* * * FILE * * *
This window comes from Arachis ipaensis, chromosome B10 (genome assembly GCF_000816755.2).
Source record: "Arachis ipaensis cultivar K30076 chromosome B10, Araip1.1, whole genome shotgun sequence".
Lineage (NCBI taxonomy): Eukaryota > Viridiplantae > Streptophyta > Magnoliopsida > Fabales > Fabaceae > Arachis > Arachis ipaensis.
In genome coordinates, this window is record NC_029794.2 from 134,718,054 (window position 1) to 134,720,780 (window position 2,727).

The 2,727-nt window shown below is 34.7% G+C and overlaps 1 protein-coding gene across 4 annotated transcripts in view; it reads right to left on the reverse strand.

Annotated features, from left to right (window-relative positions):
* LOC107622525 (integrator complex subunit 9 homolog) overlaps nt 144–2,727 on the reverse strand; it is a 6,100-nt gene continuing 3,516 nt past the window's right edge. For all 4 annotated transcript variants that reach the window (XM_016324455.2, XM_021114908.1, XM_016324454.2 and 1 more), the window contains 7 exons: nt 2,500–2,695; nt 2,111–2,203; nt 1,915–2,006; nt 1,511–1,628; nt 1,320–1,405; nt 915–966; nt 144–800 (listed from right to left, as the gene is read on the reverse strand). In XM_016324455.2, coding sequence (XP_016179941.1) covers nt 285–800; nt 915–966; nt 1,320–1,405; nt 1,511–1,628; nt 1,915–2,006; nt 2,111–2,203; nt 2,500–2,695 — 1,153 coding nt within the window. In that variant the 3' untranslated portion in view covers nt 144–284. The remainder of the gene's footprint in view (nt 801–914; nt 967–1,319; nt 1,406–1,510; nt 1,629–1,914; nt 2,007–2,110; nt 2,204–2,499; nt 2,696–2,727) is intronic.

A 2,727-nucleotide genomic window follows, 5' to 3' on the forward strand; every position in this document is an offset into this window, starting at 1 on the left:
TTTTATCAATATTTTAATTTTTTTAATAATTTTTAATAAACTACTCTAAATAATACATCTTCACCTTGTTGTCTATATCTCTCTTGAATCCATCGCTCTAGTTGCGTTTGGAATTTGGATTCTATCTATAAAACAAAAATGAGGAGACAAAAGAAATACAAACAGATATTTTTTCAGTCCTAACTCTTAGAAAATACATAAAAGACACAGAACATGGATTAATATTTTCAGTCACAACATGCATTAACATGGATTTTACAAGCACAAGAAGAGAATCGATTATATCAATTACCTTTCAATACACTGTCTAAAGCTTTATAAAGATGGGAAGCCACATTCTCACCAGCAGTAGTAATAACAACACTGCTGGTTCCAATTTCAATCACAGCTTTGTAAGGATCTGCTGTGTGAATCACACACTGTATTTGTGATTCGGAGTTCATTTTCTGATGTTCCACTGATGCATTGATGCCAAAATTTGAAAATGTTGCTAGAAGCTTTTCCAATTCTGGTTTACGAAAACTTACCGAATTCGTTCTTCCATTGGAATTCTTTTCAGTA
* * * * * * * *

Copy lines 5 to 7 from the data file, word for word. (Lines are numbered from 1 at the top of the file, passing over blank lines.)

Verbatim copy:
The 2,727-nt window shown below is 34.7% G+C and overlaps 1 protein-coding gene across 4 annotated transcripts in view; it reads right to left on the reverse strand.

Annotated features, from left to right (window-relative positions):
* LOC107622525 (integrator complex subunit 9 homolog) overlaps nt 144–2,727 on the reverse strand; it is a 6,100-nt gene continuing 3,516 nt past the window's right edge. For all 4 annotated transcript variants that reach the window (XM_016324455.2, XM_021114908.1, XM_016324454.2 and 1 more), the window contains 7 exons: nt 2,500–2,695; nt 2,111–2,203; nt 1,915–2,006; nt 1,511–1,628; nt 1,320–1,405; nt 915–966; nt 144–800 (listed from right to left, as the gene is read on the reverse strand). In XM_016324455.2, coding sequence (XP_016179941.1) covers nt 285–800; nt 915–966; nt 1,320–1,405; nt 1,511–1,628; nt 1,915–2,006; nt 2,111–2,203; nt 2,500–2,695 — 1,153 coding nt within the window. In that variant the 3' untranslated portion in view covers nt 144–284. The remainder of the gene's footprint in view (nt 801–914; nt 967–1,319; nt 1,406–1,510; nt 1,629–1,914; nt 2,007–2,110; nt 2,204–2,499; nt 2,696–2,727) is intronic.